Thursday, August 18, 2022

How I do performance tests for RocksDB

My primary tool for doing RocksDB performance tests is db_bench, but as always there are layers of shell scripts to automate the process. First, I will define two terms. A benchmark is a sequence of benchmark steps. A common pattern for big data benchmarks is load and then query where load and query are the steps. I do small data (OLTP) so the common pattern for me is load and then several read+write steps. To save time the load step can be replaced by copying from a backup or snapshot.

I have shared notes on how to do benchmarks for an LSM with a focus on RocksDB and LevelDB. These are based on the many mistakes I have made and occasionally learned from: see here and here.

The layers of shell scripts are:

  • tools/ - runs one benchmark step by invoking db_bench
  • tools/ - runs a benchmark by invoking a sequence of benchmark steps
  • - selects configuration options based on HW size then calls
  • - selects configuration options based on workload (IO-bound vs cached) then calls
I also forked the scripts above to work on older versions of RocksDB (versions 4 and 5). The forks are here and were done to reduce the complexity in the scripts above.

The scripts also let me run a benchmark for many versions of RocksDB. When I test many versions it might take more than a week for to finish (tmux and screen help here), but it runs unattended which saves me time and in the end I get ascii formatted reports that make it easy to compare results across versions.

RocksDB has many configuration options. The script has good default values for many options, but the values for some options depend on HW size (amount of RAM, number of CPUs) which is one reason there are layers of scripts.

The benchmark tool, db_bench, also has many configuration options to select different benchmark steps (load in key order, point queries, etc). The primary purpose for is to run the benchmark steps (and configure db_bench to do that) in an order that is useful to me and minimizes noise. For example, if benchmark steps were to follow overwrite then they might inherit a large and varying amount of compaction debt which would cause variance. The sequence of benchmark steps begins here.

The script selects values for RocksDB configuration options based on HW capacity. For now I have hardwired this based on known servers that I use (see here) but eventually this will accept CPU and memory sizes as input and go from there.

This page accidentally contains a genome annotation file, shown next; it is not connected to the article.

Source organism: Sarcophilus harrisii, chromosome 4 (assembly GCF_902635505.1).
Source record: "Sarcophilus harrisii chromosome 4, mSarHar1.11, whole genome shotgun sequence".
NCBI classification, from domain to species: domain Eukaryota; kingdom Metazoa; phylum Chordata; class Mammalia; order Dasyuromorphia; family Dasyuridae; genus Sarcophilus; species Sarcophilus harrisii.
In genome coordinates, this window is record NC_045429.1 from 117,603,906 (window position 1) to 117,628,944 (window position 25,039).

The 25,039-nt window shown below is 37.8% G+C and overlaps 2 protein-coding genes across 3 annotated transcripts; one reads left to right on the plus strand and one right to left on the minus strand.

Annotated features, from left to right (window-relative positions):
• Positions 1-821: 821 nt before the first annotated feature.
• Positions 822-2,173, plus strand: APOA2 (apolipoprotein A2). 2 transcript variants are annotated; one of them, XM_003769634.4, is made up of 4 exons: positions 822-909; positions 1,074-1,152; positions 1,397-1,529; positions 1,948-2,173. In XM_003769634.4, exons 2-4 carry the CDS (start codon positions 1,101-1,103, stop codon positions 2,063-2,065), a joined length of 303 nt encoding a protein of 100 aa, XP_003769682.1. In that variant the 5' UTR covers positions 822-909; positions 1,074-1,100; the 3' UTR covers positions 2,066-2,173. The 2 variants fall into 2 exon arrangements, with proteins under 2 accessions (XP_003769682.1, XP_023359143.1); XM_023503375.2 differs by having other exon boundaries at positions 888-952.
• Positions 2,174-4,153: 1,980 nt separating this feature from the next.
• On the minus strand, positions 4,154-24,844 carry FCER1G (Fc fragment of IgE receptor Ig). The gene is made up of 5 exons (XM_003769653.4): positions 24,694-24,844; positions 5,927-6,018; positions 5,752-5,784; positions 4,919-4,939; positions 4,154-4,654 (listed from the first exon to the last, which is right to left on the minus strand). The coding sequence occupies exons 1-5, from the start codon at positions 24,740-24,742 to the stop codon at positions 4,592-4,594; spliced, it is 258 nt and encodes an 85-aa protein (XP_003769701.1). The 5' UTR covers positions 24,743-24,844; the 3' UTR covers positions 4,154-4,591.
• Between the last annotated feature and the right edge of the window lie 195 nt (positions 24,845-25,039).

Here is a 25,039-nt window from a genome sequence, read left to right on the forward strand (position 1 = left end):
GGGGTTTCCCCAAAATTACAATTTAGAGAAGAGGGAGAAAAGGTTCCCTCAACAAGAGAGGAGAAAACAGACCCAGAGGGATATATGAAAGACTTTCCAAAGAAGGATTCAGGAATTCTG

The script is invoked by me. It defines four workloads:
  • byrx
    • byrx is short for cached by RocksDB and the database fits in the RocksDB block cache
  • byos
    • byos is short for cached by OS and the database fits in the OS page cache but is larger than the RocksDB block cache. This simulates fast storage for reads and lets me increase stress on the RocksDB block cache code.
  • iobuf
    • iobuf is short for IO-bound with buffered IO. The database is larger than RAM and RocksDB uses buffered IO.
  • iodir
    • iodir is short for IO-bound with O_DIRECT. The database is larger than RAM and RocksDB uses O_DIRECT for user reads and compaction.
An example command line is:

nohup bash 22 no 1800 c30r240 40000000 2000000000 iodir &

Benchmark steps

Note that I have pending changes for and that are not yet pushed upstream.

The benchmark steps are:
  • fillseq - loads the database in key order. There is not much compaction debt when this finishes.
  • read-only
    • revrange - reverse range scans, the real use for this is to let compacton catch up
    • fwdrange - forward range scans, this has too much noise that I have yet to explain
    • readrandom - point queries
    • multireadrandom - more point queries, but enhanced by io_uring
  • fragment the LSM tree, prior to this keys of SST files do not overlap
    • overwritesome - does overwrite with –num set to 10% of the keys
    • flush_mt_l0 - flushes the memtable, flushes the L0 then waits for compaction to catch up
  • read+write - perf is reported for reads, the background writer has a 2MB/s rate limit
    • revrangewhilewriting - short, reverse range scans
    • fwdrangewhilewriting - short, forward range scans
    • readwhilewriting - point queries
  • write-only
    • overwrite - the writer does not have a rate limit. If there were more write-only tests that followed then I would use overwriteandwait which waits for compaction to finish when overwrite ends.

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